Published date: April 2020
This magnificent Tudor house is one of Norwich’s most historic buildings and has been home to many of the city’s wealthy and influential citizens since the 14th century. Located a short walk from Norwich Market and main shopping area, Strangers’ Hall is today a museum of local history.
The undercroft at Strangers’ Hall is thought to date from around the 1320s when Ralph de Middelton owned a house on this site, and it would have been used to securely store, and possibly display, goods for sale. The house was seen as a prestigious dwelling and many mayors and merchants made their personal mark on the building by remodelling and extending it to reflect both their status and wealth. It is thought that the Great Hall was built during the 15th century, when William Barley, a cloth merchant lived here. Norwich grocer and mayor, Thomas Sotherton owned the house during the 16th century, and it is as a result of his entrepreneurism that the house became known as Strangers’ Hall.
The first ‘strangers’ were Flemish, Dutch and Walloon refugee weavers who fled the low countries in the 16th century due to persecution under their Spanish (Catholic) rulers. Under Elizabeth I, England was a Protestant country and welcomed the refugees. Thomas Sotherton encouraged these skilled textile weavers to settle in Norwich because he could see the economic value of having them here. Records show that some may have lodged at Strangers’ Hall and much of the prosperity of Norfolk after this period can be traced to this influx of refugees. The Sotherton family made many improvements to the house, including the installation of the crown post roof, stone-mullioned bay window, front door and vaulted porch.
Grocer Francis Cock installed the Walnut Room, magnificent staircase and the window that lights it in 1627, the same year that he became Mayor of Norwich. The Great Chamber was originally in a separate wing from the Great Hall but is now displayed as the private chamber of Sir Joseph Paine, a wealthy city hosier who lived at Strangers’ Hall between 1659 and 1667. Paine was mayor when Norwich declared its support for the restoration of Charles II and in 1660 he went to London to present the newly-restored King with one thousand pounds in gold from the citizens of Norwich and was rewarded with a knighthood.
In 1748 Strangers’ Hall became the official lodging of the assize judges who would visit the city regularly to hear court cases. The Georgian dining room was installed for them, designed in the latest style with deep sash windows, decorated over-mantel and plaster ceiling and painted wall panelling. By the 1890s Strangers’ Hall stood empty, it became neglected and derelict. Local solicitor Leonard Bolingbroke bought the building in 1899, saving it from demolition and he furnished the house with his own antiques, being a keen collector. In May 1900, he opened it to the public as a folk museum – one of the first of its kind in Britain and in 1922 presented the museum and its contents to the City of Norwich.
The Great Hall was the heart of this medieval and Tudor home, it was a communal space used for everyday activities and hosting ceremonies and events. Wealthy and influential owners of Strangers’ Hall would entertain lavishly and demonstrate their wealth by using fine tableware including plates, linens, glassware and pewter. From the Great Hall a door leads to the beautiful garden, which is maintained by the Friends of the Norwich Museums. Here you will find a small ‘knot garden’, a formal, symmetrical, geometric design that is best viewed from the top windows of the house. There are beds of old-fashioned roses and a selection of plants that have culinary, medicinal and textile-related uses.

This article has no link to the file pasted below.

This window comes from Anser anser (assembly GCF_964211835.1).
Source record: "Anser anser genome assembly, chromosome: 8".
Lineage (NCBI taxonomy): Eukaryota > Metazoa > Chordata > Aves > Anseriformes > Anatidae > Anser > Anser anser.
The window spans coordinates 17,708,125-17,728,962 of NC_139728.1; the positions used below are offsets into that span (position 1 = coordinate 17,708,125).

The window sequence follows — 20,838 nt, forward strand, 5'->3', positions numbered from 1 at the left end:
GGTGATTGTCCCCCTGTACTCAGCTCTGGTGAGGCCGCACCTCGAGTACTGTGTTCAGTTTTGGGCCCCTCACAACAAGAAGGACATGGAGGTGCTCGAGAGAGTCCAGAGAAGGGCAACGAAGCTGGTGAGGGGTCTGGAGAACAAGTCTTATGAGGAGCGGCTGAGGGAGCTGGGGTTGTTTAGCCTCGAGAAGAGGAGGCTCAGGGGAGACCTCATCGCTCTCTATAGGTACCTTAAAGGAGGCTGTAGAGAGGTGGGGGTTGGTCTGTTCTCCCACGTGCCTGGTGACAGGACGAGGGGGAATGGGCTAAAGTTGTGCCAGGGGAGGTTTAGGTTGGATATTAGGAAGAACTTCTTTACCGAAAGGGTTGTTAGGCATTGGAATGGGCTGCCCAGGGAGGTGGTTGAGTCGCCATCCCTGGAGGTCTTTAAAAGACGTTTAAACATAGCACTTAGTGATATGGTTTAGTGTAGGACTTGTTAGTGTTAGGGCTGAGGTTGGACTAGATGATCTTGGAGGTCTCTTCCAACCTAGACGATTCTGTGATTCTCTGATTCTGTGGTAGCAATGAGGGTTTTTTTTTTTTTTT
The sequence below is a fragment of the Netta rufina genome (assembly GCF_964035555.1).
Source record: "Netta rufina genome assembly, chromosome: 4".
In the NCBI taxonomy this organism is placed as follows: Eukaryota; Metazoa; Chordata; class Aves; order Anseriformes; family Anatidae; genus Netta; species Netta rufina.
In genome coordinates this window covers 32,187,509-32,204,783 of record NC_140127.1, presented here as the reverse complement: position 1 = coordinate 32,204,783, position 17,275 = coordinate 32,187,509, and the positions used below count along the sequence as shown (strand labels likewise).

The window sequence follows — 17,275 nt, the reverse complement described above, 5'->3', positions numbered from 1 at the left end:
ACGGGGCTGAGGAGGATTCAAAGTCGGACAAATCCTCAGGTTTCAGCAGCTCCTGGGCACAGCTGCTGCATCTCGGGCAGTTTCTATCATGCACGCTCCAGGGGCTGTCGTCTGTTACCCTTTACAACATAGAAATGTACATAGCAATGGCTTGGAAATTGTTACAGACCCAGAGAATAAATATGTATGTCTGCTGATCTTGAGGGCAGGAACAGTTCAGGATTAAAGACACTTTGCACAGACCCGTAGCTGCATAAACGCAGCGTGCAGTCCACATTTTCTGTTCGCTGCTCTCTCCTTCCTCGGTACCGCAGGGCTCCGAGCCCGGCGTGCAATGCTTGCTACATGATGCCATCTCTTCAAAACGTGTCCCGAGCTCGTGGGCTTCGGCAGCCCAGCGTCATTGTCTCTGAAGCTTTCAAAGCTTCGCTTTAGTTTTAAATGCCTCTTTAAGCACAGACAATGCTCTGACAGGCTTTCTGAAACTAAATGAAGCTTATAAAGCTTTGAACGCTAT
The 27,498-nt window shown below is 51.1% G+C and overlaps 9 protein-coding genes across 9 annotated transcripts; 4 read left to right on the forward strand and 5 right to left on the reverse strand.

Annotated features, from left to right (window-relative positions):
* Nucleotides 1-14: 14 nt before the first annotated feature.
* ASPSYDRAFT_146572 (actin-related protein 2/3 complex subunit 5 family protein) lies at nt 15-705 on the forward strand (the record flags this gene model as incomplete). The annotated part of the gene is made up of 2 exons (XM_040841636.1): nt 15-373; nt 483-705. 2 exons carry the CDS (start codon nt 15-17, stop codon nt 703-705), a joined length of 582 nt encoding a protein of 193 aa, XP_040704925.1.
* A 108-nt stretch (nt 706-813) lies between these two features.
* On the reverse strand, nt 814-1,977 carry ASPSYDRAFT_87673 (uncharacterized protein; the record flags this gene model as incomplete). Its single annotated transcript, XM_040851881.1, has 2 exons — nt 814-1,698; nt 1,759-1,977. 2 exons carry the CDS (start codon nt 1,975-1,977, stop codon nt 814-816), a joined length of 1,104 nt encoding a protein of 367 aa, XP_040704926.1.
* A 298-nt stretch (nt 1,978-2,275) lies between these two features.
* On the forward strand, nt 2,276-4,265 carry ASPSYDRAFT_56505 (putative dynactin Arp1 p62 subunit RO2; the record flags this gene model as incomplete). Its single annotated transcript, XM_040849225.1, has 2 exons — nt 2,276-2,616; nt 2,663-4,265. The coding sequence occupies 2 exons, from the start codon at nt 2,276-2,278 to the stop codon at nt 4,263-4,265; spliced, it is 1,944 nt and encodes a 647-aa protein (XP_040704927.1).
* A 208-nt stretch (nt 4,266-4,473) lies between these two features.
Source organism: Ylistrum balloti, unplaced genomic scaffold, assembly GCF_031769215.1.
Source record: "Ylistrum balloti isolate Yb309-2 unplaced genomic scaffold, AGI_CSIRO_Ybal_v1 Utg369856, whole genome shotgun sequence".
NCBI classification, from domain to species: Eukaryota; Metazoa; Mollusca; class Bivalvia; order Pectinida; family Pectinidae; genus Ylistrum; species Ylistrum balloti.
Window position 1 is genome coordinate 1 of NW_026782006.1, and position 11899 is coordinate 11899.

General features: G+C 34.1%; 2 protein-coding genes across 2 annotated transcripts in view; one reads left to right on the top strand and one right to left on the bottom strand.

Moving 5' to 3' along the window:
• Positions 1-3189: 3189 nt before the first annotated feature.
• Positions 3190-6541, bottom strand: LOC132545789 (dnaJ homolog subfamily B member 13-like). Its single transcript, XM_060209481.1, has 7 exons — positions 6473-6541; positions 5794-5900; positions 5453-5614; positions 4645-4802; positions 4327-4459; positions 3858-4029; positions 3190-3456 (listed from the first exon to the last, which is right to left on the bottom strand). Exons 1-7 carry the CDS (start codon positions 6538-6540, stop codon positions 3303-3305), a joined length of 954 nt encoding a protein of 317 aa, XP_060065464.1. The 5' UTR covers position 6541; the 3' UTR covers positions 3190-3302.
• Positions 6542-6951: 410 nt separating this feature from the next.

Lady Paine’s Bedchamber is in an upper level extension to the Great Hall and was remodelled for a wealthy Norwich hosier, Sir Joseph Paine and his wife Lady Emma. Bedchambers were used during the day for entertaining guests, reading and sewing. The furniture in this room is original, with replica textiles and personal and household objects to show how the room may have looked in the mid-17th century.
The Great Chamber is set out as the private chamber of one of the house’s most famous residents, Sir Joseph Paine. Paine was a royalist supporter at a time when the majority of the City Assembly supported the Parliamentarian cause, and this led to a spell out of office when he was imprisoned. With the fall of the Protectorate he was restored to power and seized his moment to make an impression with the monarchy. He travelled to London with £1,000 from his fellow citizens to show his support for King Charles II. Paine was subsequently knighted and spent the next years restoring order and prosperity to Norwich. Much of the furniture in this room is original, mainly made of walnut and oak, with flamboyant carved decoration. Most of the smaller objects are replicas and have been carefully chosen to demonstrate the types of possessions a man such as Sir Joseph Paine would have had in the 1660s. This room is the best room in the house to view the 17th century-style knot garden.
The Little Bedchamber has been remodelled over the centuries and no one is exactly sure how it would have been used, maybe it was a dressing room or a servants’ bedchamber? From the window you can see St Gregory’s Church, where many former residents of Strangers’ Hall are buried.